Smacking children linked to depression and suicide in later life, study suggests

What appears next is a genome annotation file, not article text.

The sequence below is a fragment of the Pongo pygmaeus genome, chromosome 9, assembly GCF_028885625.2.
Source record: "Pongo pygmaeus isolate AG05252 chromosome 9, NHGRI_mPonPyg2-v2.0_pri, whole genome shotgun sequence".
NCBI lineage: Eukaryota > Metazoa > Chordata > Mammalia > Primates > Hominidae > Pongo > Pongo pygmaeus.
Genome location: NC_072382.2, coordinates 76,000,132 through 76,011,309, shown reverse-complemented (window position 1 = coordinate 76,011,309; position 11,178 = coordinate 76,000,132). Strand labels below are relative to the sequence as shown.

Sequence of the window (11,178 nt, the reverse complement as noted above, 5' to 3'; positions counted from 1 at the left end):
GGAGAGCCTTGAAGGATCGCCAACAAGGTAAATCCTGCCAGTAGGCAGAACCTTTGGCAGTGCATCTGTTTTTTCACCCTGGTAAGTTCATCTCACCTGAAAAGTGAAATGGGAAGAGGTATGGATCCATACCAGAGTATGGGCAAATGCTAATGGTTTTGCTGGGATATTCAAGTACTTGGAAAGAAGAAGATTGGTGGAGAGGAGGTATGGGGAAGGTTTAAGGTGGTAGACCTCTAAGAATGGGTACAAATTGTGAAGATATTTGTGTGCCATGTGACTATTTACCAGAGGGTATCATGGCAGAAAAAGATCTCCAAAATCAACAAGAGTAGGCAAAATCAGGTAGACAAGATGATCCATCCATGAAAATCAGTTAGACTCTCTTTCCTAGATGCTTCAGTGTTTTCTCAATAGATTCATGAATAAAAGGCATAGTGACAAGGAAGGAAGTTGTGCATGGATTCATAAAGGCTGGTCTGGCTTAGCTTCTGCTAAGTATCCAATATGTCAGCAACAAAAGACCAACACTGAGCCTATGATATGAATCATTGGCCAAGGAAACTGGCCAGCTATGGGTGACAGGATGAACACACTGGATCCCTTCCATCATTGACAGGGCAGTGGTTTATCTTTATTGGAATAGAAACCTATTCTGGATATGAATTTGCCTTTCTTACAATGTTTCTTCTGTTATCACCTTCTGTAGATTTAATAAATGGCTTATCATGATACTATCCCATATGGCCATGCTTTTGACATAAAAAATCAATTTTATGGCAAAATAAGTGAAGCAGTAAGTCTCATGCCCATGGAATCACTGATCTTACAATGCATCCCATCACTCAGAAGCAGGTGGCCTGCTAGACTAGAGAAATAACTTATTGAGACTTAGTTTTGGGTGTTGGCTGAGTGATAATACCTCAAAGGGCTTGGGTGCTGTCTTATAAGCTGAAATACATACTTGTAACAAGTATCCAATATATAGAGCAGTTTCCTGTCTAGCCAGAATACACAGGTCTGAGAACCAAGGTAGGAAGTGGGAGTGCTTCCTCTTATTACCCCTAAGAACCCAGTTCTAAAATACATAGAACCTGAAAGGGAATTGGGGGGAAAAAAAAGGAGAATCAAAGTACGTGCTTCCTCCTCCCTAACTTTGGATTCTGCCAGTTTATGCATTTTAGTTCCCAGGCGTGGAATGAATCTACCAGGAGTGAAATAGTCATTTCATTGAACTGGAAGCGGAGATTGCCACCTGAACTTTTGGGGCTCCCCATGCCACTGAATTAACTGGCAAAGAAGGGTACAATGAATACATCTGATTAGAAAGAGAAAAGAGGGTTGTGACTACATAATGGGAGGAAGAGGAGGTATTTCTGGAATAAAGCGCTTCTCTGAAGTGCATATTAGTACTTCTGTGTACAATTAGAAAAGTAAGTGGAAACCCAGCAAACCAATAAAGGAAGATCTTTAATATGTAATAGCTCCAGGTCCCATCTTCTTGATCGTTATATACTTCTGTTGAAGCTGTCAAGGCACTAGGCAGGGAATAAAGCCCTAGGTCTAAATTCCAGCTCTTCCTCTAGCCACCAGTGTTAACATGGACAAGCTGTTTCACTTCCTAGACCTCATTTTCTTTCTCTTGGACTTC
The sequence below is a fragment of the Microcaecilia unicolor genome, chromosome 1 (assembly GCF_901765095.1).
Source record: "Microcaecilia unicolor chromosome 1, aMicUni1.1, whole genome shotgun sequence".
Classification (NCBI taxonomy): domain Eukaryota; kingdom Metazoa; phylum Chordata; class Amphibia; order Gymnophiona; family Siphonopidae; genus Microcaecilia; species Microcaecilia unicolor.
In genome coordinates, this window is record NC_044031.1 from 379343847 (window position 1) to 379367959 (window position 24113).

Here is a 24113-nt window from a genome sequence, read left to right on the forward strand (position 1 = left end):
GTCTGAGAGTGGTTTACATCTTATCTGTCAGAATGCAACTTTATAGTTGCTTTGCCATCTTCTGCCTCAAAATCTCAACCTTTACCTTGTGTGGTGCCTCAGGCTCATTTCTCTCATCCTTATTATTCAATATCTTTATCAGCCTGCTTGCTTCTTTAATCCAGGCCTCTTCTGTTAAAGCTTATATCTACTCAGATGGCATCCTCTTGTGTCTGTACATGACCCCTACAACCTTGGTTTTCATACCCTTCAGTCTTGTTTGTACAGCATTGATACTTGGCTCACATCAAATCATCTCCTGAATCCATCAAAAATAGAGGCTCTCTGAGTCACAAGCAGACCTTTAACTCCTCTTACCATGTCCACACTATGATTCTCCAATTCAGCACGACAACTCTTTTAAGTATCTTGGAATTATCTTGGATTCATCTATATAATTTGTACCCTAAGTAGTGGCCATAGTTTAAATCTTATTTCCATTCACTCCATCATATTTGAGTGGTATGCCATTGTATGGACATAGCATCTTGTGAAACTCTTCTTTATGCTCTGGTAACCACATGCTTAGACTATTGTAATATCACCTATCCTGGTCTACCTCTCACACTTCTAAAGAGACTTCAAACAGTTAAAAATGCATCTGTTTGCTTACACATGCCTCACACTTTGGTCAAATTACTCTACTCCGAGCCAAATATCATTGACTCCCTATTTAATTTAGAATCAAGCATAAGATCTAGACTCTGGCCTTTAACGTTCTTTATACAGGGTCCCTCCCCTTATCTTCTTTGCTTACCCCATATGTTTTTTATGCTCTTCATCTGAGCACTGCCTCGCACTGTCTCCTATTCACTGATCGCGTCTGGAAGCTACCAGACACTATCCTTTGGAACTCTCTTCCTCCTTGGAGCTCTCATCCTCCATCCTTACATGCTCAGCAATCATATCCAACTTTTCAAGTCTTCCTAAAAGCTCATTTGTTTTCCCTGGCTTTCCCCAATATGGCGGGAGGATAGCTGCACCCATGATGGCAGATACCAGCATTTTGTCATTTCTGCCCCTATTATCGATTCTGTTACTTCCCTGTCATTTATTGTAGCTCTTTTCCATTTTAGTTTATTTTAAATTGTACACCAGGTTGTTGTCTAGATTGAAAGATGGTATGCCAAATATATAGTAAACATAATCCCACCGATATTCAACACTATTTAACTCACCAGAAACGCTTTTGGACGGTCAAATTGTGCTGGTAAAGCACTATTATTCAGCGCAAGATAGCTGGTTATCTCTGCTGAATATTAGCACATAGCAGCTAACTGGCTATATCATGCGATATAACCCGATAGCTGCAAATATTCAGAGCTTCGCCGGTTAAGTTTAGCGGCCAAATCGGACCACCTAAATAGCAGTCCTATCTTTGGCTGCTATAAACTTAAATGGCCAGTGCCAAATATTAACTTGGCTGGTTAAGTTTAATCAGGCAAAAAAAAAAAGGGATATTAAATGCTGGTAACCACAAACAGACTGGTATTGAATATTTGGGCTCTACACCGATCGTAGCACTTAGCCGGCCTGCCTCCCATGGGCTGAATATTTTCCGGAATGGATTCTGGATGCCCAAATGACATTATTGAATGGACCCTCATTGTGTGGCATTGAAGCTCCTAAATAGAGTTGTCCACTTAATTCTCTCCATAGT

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Children who are smacked are more likely to suffer from depression and even attempt suicide in later life, according to new research. A study by the University of Michigan also revealed a link between smacking as a child and adult substance abuse, with researchers suggesting the practice should be seen as similar to physical and emotional abuse. In a review of data from more than 8,300 people aged 19 to 97, the researchers found that those who reported being smacked most frequently were more likely to have mental illnesses and were at higher risk of heavy alcohol and drug use later in life. Nearly 55% of respondents in the study reported being smacked, defined as using physical force to correct a child’s behaviour, with the intention of causing pain but not injury. Men were more likely to have experienced childhood smacking than women. Those who had been smacked had increased odds of mental health problems, the study’s authors said. Study leader Andrew Grogan-Kaylor, an associate professor of social work at the University of Michigan, said: “Placing spanking in a similar category to physical/emotional abuse experiences would increase our understanding of these adult mental health problems.” The researchers said it is important to prevent not just child maltreatment, but also harsh parenting. Study co-author Shawna J Lee, also associate professor of social work at the University of Michigan, said: “This can be achieved by promoting evidence-based parenting programmes and policies designed to prevent early adversities, and associated risk factors. “Prevention should be a critical direction for public health initiatives to take.” The findings appear in Child Abuse & Neglect
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